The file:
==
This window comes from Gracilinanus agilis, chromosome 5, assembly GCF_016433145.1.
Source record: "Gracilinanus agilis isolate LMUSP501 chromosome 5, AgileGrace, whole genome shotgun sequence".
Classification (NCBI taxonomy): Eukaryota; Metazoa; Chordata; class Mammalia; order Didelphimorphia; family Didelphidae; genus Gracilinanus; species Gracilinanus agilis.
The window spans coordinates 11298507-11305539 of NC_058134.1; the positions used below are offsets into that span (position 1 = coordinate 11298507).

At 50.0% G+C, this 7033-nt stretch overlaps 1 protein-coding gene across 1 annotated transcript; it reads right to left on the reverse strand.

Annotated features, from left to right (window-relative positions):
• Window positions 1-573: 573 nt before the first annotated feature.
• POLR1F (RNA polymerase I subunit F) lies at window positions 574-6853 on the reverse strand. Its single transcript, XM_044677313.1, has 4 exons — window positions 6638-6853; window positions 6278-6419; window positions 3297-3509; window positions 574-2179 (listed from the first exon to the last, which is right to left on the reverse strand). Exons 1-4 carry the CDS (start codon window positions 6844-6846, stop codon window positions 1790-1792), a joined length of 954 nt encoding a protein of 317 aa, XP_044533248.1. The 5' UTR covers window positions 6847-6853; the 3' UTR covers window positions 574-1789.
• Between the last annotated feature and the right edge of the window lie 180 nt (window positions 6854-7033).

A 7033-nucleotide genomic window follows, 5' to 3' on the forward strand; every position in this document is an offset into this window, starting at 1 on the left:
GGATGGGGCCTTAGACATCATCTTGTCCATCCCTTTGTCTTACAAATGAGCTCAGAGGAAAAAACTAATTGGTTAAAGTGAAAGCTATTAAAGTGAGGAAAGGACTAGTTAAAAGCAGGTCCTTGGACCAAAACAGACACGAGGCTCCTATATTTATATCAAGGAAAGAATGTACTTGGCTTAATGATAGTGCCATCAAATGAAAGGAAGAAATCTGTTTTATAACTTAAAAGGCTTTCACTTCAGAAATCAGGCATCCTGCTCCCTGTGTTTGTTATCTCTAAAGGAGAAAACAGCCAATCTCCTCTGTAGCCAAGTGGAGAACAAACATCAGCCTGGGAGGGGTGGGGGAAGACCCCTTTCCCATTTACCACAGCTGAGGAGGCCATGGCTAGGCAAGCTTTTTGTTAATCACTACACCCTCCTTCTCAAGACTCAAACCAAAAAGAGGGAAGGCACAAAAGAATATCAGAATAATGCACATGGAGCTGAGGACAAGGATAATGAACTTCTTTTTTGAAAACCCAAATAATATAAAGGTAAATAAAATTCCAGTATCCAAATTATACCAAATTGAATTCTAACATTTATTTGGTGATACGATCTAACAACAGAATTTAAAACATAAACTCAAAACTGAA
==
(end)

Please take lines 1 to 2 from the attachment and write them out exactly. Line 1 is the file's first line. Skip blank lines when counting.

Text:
This window comes from Gracilinanus agilis, chromosome 5, assembly GCF_016433145.1.
Source record: "Gracilinanus agilis isolate LMUSP501 chromosome 5, AgileGrace, whole genome shotgun sequence".